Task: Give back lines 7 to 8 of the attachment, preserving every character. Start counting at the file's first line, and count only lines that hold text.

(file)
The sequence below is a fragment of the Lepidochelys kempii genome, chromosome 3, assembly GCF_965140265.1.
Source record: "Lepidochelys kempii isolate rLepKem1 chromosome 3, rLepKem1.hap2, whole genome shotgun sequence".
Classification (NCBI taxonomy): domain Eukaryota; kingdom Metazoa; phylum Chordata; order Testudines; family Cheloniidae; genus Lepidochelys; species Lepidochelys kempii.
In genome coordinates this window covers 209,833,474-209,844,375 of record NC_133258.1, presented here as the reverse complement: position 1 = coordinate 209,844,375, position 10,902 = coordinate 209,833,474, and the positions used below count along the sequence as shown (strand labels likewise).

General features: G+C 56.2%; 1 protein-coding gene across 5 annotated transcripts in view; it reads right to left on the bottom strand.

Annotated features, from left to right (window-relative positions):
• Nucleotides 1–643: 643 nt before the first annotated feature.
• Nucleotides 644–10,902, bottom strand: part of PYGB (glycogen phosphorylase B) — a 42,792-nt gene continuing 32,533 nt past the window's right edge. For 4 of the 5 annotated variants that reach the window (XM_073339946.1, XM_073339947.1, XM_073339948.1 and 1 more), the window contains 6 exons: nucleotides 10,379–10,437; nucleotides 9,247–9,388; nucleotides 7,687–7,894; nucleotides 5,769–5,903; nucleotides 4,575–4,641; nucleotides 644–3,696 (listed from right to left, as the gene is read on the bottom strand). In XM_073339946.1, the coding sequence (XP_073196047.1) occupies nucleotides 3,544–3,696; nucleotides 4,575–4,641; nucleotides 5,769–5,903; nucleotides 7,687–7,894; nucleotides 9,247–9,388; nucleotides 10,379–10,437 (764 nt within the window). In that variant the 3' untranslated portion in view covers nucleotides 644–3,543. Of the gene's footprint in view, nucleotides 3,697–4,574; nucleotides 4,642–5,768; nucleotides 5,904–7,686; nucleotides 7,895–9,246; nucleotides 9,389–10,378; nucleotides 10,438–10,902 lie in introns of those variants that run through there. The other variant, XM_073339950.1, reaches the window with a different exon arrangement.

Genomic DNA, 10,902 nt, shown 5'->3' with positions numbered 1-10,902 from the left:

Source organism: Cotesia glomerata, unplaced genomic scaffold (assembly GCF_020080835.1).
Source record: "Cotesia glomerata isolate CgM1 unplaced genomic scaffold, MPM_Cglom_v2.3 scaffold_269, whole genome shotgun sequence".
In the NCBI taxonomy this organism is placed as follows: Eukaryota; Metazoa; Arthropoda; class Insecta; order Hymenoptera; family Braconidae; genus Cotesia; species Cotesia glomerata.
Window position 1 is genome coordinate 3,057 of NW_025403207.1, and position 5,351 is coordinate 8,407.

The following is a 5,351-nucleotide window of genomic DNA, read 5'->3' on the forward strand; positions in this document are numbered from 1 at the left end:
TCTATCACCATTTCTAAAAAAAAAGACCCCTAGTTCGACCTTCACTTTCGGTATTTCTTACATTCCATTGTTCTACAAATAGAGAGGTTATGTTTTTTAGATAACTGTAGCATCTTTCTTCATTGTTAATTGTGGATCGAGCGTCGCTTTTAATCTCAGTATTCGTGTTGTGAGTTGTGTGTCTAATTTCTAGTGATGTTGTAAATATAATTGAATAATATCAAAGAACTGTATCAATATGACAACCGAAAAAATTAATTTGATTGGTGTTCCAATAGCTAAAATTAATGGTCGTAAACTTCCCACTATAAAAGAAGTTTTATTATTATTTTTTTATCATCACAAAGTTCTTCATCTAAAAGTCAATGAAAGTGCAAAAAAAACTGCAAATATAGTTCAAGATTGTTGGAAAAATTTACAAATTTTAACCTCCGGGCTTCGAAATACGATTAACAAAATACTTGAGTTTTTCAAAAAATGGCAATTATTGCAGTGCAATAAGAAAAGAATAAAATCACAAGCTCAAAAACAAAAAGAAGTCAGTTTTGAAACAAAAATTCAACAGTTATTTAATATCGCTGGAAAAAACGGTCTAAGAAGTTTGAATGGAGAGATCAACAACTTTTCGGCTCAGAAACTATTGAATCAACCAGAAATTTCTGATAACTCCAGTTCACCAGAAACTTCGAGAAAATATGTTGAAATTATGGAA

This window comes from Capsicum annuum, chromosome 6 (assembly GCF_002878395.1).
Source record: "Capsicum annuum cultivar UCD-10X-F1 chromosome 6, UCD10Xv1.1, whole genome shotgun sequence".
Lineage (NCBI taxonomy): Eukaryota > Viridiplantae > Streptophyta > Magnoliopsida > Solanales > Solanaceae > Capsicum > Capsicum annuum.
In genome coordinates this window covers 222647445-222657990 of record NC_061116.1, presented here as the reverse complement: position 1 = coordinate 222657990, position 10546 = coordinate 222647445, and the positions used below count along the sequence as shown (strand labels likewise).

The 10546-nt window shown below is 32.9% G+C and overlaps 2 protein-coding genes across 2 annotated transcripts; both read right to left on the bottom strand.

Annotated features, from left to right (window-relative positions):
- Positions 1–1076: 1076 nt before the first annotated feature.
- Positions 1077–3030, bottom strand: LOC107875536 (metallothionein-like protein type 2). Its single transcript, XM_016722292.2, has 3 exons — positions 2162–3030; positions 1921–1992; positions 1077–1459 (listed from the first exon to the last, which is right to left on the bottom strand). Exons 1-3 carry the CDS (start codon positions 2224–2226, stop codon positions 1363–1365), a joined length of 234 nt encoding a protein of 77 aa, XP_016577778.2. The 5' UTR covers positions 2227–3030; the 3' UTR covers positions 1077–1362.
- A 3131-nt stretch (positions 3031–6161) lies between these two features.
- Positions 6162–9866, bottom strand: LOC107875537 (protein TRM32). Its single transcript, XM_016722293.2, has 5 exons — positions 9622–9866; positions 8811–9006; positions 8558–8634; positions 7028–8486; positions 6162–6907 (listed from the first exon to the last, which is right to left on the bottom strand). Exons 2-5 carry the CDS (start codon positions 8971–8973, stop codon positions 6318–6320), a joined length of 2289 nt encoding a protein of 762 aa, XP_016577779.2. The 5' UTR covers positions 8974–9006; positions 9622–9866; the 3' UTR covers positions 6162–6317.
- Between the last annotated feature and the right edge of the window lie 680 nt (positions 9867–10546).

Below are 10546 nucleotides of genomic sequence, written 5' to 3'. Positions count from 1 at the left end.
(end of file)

• Nucleotides 1–643: 643 nt before the first annotated feature.
• Nucleotides 644–10,902, bottom strand: part of PYGB (glycogen phosphorylase B) — a 42,792-nt gene continuing 32,533 nt past the window's right edge. For 4 of the 5 annotated variants that reach the window (XM_073339946.1, XM_073339947.1, XM_073339948.1 and 1 more), the window contains 6 exons: nucleotides 10,379–10,437; nucleotides 9,247–9,388; nucleotides 7,687–7,894; nucleotides 5,769–5,903; nucleotides 4,575–4,641; nucleotides 644–3,696 (listed from right to left, as the gene is read on the bottom strand). In XM_073339946.1, the coding sequence (XP_073196047.1) occupies nucleotides 3,544–3,696; nucleotides 4,575–4,641; nucleotides 5,769–5,903; nucleotides 7,687–7,894; nucleotides 9,247–9,388; nucleotides 10,379–10,437 (764 nt within the window). In that variant the 3' untranslated portion in view covers nucleotides 644–3,543. Of the gene's footprint in view, nucleotides 3,697–4,574; nucleotides 4,642–5,768; nucleotides 5,904–7,686; nucleotides 7,895–9,246; nucleotides 9,389–10,378; nucleotides 10,438–10,902 lie in introns of those variants that run through there. The other variant, XM_073339950.1, reaches the window with a different exon arrangement.